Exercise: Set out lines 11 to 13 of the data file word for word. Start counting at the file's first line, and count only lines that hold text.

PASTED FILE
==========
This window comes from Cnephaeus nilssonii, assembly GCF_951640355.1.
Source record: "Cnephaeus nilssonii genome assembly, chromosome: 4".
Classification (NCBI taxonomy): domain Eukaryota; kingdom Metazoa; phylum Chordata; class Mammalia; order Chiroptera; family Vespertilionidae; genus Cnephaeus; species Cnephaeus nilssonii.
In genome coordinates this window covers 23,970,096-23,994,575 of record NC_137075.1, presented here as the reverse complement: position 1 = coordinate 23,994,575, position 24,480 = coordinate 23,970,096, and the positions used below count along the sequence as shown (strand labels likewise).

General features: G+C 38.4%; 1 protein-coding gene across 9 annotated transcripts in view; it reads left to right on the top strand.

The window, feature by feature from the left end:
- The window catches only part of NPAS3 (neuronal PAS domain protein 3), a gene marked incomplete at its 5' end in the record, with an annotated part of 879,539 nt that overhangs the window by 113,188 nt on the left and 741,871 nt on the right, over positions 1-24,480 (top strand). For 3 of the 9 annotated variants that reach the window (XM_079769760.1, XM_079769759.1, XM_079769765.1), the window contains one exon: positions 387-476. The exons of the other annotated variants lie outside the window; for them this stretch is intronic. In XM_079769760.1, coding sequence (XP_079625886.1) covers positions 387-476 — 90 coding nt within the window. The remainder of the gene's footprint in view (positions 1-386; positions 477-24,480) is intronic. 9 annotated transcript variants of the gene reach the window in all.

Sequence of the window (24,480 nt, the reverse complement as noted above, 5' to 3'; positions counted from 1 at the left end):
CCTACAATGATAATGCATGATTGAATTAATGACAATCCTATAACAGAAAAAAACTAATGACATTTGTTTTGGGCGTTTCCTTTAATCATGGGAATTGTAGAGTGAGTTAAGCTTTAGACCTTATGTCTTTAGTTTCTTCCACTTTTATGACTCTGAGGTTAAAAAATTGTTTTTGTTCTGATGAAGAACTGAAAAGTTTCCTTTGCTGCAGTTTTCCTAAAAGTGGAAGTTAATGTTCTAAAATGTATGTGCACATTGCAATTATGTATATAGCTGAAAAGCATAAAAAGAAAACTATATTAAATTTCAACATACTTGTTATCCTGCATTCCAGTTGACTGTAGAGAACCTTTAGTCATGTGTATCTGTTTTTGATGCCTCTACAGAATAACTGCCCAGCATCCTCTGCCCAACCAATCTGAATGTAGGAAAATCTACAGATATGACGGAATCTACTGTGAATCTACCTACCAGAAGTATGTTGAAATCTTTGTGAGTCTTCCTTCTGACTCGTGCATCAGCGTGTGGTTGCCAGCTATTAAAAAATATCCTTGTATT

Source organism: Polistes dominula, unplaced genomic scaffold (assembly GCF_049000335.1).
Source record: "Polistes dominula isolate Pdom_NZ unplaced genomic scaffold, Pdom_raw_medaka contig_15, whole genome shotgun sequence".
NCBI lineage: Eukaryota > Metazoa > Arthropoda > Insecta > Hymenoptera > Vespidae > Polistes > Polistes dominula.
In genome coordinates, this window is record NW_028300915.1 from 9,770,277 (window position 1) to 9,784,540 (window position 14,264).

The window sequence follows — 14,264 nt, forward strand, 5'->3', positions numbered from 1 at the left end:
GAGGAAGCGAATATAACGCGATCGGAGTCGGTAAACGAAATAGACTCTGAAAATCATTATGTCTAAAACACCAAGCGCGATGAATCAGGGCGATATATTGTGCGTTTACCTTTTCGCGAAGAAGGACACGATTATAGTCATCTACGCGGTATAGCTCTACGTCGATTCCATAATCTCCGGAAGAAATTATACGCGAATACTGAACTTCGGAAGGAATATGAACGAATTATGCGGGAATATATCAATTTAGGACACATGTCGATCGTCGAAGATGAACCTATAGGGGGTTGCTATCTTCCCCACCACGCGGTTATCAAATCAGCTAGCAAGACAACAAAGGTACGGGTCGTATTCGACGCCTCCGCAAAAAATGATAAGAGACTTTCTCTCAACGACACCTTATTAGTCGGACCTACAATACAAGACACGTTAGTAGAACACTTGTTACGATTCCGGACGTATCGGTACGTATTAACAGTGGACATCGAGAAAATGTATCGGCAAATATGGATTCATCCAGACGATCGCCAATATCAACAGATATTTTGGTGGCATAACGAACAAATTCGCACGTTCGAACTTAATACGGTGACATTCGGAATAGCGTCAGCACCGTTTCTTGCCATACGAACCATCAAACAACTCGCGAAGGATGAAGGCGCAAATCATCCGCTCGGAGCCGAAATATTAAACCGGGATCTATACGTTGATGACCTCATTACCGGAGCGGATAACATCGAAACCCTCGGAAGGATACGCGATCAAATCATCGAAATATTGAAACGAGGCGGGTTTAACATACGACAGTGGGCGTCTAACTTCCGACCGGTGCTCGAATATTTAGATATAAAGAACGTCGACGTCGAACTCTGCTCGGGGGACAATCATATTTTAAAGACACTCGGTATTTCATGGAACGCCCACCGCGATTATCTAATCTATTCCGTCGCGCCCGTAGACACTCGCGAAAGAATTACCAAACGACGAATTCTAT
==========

Source record: "Polistes dominula isolate Pdom_NZ unplaced genomic scaffold, Pdom_raw_medaka contig_15, whole genome shotgun sequence".
NCBI lineage: Eukaryota > Metazoa > Arthropoda > Insecta > Hymenoptera > Vespidae > Polistes > Polistes dominula.
In genome coordinates, this window is record NW_028300915.1 from 9,770,277 (window position 1) to 9,784,540 (window position 14,264).